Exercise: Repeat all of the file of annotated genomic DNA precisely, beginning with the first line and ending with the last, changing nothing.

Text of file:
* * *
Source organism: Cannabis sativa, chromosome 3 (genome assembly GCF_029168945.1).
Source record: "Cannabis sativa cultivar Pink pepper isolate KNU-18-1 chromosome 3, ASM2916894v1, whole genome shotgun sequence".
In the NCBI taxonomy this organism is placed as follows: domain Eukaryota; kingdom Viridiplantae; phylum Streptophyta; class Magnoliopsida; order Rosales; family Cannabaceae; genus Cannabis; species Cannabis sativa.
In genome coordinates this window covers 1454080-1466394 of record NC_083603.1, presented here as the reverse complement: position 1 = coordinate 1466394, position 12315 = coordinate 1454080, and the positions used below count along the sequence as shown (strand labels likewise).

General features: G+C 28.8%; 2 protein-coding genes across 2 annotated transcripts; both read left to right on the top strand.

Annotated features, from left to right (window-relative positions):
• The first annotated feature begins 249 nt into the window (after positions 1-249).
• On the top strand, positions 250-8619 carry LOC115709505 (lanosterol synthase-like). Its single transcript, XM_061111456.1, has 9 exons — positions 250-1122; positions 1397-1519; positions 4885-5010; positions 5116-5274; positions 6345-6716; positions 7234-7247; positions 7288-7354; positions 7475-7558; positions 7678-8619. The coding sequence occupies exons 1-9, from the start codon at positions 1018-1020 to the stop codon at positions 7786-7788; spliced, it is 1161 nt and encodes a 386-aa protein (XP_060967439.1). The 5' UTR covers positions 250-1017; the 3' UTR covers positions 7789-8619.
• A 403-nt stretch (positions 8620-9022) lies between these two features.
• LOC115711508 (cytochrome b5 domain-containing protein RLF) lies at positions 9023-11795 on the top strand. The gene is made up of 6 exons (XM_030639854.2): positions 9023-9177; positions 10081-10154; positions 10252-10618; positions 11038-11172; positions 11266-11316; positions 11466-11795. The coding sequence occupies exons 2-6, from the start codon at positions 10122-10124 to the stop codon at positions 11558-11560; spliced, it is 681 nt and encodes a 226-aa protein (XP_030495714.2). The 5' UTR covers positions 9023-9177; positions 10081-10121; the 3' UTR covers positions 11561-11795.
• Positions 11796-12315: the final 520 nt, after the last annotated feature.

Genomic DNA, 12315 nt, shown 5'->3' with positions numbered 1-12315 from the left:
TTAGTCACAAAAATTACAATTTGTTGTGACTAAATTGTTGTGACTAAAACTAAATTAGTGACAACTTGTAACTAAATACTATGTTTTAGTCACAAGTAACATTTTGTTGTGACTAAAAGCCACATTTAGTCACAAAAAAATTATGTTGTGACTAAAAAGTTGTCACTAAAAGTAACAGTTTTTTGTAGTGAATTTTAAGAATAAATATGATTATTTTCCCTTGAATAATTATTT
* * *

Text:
Source organism: Cannabis sativa, chromosome 3 (genome assembly GCF_029168945.1).
Source record: "Cannabis sativa cultivar Pink pepper isolate KNU-18-1 chromosome 3, ASM2916894v1, whole genome shotgun sequence".
In the NCBI taxonomy this organism is placed as follows: domain Eukaryota; kingdom Viridiplantae; phylum Streptophyta; class Magnoliopsida; order Rosales; family Cannabaceae; genus Cannabis; species Cannabis sativa.
In genome coordinates this window covers 1454080-1466394 of record NC_083603.1, presented here as the reverse complement: position 1 = coordinate 1466394, position 12315 = coordinate 1454080, and the positions used below count along the sequence as shown (strand labels likewise).

General features: G+C 28.8%; 2 protein-coding genes across 2 annotated transcripts; both read left to right on the top strand.

Annotated features, from left to right (window-relative positions):
• The first annotated feature begins 249 nt into the window (after positions 1-249).
• On the top strand, positions 250-8619 carry LOC115709505 (lanosterol synthase-like). Its single transcript, XM_061111456.1, has 9 exons — positions 250-1122; positions 1397-1519; positions 4885-5010; positions 5116-5274; positions 6345-6716; positions 7234-7247; positions 7288-7354; positions 7475-7558; positions 7678-8619. The coding sequence occupies exons 1-9, from the start codon at positions 1018-1020 to the stop codon at positions 7786-7788; spliced, it is 1161 nt and encodes a 386-aa protein (XP_060967439.1). The 5' UTR covers positions 250-1017; the 3' UTR covers positions 7789-8619.
• A 403-nt stretch (positions 8620-9022) lies between these two features.
• LOC115711508 (cytochrome b5 domain-containing protein RLF) lies at positions 9023-11795 on the top strand. The gene is made up of 6 exons (XM_030639854.2): positions 9023-9177; positions 10081-10154; positions 10252-10618; positions 11038-11172; positions 11266-11316; positions 11466-11795. The coding sequence occupies exons 2-6, from the start codon at positions 10122-10124 to the stop codon at positions 11558-11560; spliced, it is 681 nt and encodes a 226-aa protein (XP_030495714.2). The 5' UTR covers positions 9023-9177; positions 10081-10121; the 3' UTR covers positions 11561-11795.
• Positions 11796-12315: the final 520 nt, after the last annotated feature.

Genomic DNA, 12315 nt, shown 5'->3' with positions numbered 1-12315 from the left:
TTAGTCACAAAAATTACAATTTGTTGTGACTAAATTGTTGTGACTAAAACTAAATTAGTGACAACTTGTAACTAAATACTATGTTTTAGTCACAAGTAACATTTTGTTGTGACTAAAAGCCACATTTAGTCACAAAAAAATTATGTTGTGACTAAAAAGTTGTCACTAAAAGTAACAGTTTTTTGTAGTGAATTTTAAGAATAAATATGATTATTTTCCCTTGAATAATTATTT